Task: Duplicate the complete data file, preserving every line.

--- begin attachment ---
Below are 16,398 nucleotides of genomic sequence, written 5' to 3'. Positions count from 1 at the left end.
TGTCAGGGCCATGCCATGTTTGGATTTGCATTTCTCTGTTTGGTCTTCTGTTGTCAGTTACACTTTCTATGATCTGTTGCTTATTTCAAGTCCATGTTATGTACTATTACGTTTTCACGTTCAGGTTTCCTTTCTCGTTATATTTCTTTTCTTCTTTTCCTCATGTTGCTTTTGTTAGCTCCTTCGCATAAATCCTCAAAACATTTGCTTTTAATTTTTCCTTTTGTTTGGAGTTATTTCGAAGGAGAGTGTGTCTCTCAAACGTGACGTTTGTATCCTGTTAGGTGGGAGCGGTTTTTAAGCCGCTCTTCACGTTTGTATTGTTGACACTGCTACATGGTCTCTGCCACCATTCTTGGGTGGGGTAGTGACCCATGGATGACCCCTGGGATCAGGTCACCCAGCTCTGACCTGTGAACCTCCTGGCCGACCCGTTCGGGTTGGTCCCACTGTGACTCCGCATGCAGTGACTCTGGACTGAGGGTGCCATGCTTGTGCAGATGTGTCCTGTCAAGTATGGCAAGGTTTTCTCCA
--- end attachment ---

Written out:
Below are 16,398 nucleotides of genomic sequence, written 5' to 3'. Positions count from 1 at the left end.
TGTCAGGGCCATGCCATGTTTGGATTTGCATTTCTCTGTTTGGTCTTCTGTTGTCAGTTACACTTTCTATGATCTGTTGCTTATTTCAAGTCCATGTTATGTACTATTACGTTTTCACGTTCAGGTTTCCTTTCTCGTTATATTTCTTTTCTTCTTTTCCTCATGTTGCTTTTGTTAGCTCCTTCGCATAAATCCTCAAAACATTTGCTTTTAATTTTTCCTTTTGTTTGGAGTTATTTCGAAGGAGAGTGTGTCTCTCAAACGTGACGTTTGTATCCTGTTAGGTGGGAGCGGTTTTTAAGCCGCTCTTCACGTTTGTATTGTTGACACTGCTACATGGTCTCTGCCACCATTCTTGGGTGGGGTAGTGACCCATGGATGACCCCTGGGATCAGGTCACCCAGCTCTGACCTGTGAACCTCCTGGCCGACCCGTTCGGGTTGGTCCCACTGTGACTCCGCATGCAGTGACTCTGGACTGAGGGTGCCATGCTTGTGCAGATGTGTCCTGTCAAGTATGGCAAGGTTTTCTCCA